the pearl


It was a world of beauty.

Under Her rule, the forest returned, seedlings running over battlefields and ruins, slowly turning down the symbols of Man and replacing them with peonies, roses, morning glories, delicate willows and sturdy oaks.

Wherever She walked, beauty reigned. The lush green hills and valleys of Middle-earth flourished, and the people responded in kind, growing fair and strong and so beautiful that the elder folk, the ones from before Her rule, would occasionally weep at the sight of the children.

Palaces of crystal and liquid appeared as if created from Her own tears of joy. There, she would hold court, surrounded by the fairest in the land, elves and hobbits and the occasional daughter of Man or dwarf.

Her court that traveled with her was mythic — many a song and tale shared about their strength, their beauty, and, above all else, their love for their Queen. The four small Hobbits with perfectly ringleted hair, arms entwined and always willing to perform for their Mistress. The heir of Isildur, body strong and shining in the silver light, muscles flexing as he worshipped his Queen the way she asked. Her granddaughter Arwen, noted even among the elves for her beauty and grace, sliding her hands against the blonde Maiden of Rohan.

She would watch, and relish, and grant favors to Her favorites — to take Her pale hand, to touch Her silken sleeve, to kiss the thin glowing band of gold on Her finger.


Of the ones who grew old, of the ones who were scarred, nothing was said. The Nine were now five, and if any had asked where the heroes known as Legolas and Gimli were, they were quietly reminded of the duel they have performed for their Queen. How axe and dagger clashed for Her amusement, how two lovers quickly turned into enemies desperate for her approval, and, afterwards, when the dwarf stood in the blood of his companion and raised his slashed and bleeding face to Her, how She spurned his hideousness and forced him away. The rejection stung worse than his lover's blood drying on his face.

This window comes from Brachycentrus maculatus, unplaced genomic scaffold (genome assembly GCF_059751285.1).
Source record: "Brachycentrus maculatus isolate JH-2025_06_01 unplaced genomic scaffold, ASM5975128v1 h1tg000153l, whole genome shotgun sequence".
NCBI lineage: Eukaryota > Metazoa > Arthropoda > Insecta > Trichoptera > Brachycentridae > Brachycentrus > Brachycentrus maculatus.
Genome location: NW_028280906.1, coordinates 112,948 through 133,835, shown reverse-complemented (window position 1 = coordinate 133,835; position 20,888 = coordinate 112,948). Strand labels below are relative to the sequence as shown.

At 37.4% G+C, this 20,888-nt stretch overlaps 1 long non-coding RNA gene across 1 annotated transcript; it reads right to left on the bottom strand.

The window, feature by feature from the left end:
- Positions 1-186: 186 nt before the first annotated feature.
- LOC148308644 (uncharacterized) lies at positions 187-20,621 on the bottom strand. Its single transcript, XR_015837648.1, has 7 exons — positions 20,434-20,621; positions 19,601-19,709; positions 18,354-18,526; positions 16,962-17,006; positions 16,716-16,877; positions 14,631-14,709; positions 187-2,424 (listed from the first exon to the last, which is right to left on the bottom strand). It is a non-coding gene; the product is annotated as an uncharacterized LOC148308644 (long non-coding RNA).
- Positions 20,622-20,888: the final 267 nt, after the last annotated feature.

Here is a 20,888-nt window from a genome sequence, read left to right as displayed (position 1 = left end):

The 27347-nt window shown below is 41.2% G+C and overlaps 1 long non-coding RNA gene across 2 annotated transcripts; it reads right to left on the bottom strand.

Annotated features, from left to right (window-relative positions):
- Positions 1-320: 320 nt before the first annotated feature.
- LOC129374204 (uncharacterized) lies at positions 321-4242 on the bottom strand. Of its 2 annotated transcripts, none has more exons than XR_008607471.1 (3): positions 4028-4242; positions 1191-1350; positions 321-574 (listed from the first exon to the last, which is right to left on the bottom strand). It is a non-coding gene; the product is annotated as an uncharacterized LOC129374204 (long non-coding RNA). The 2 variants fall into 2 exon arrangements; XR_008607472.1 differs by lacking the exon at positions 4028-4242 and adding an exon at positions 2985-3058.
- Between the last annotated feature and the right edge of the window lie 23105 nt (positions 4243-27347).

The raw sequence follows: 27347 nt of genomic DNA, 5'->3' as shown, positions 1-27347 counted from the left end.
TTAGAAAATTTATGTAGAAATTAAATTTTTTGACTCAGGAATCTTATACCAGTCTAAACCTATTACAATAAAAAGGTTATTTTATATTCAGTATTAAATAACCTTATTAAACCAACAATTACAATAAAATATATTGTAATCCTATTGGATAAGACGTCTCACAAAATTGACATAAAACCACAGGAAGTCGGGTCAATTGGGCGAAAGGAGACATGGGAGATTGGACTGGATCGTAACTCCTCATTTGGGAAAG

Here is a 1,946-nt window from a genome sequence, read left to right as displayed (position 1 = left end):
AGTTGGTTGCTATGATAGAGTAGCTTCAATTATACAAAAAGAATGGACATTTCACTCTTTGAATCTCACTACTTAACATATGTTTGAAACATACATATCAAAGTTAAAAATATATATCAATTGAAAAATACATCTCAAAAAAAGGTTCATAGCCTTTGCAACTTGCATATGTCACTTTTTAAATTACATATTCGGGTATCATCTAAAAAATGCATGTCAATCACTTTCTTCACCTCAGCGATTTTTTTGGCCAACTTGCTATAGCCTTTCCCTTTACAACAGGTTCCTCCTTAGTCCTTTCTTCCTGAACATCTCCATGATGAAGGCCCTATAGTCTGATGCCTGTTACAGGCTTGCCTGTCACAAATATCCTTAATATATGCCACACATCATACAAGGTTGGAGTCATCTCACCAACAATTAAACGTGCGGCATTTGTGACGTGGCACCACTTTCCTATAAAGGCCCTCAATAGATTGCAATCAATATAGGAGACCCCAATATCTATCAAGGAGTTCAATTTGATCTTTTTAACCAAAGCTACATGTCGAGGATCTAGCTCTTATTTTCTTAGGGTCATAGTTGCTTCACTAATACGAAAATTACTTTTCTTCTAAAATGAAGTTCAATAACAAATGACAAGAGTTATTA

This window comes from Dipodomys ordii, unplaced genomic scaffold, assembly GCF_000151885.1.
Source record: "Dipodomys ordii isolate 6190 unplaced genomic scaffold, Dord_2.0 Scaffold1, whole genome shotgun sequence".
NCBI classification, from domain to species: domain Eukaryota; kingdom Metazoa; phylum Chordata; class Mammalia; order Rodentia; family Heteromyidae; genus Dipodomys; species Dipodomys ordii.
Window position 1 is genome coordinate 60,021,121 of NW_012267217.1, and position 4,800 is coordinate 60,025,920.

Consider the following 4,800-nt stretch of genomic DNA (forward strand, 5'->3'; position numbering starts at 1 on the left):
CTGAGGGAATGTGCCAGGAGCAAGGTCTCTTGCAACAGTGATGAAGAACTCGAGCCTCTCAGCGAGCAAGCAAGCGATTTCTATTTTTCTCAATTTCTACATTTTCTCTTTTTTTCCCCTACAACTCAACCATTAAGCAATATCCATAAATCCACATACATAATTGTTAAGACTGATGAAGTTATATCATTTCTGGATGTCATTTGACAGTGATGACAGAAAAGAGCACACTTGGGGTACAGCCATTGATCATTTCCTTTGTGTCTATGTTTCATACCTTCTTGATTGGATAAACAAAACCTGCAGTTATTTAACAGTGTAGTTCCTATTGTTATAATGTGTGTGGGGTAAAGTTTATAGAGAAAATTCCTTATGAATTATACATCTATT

Of the traitor Boromir, who took a knife to Her consort Celeborn and ravished his beautiful face... Nothing more was ever said of him or of Celeborn.

Her court knew of these tales, remembered the tang of blood and the cries of despair, and lived in terror of being found...imperfect. They bartered with wizards and begged with witch-women, their sleeping chambers strewn with salves and powders and oils. They searched for things that would tighten, color, fade, remove, and make them seem young. Young as the day She accepted their Gift.

For all things come with a price, and beauty most of all.

This Lord Of The Rings story was written by Kate Bolin. If you liked it, there's plenty more at And you can feedback her at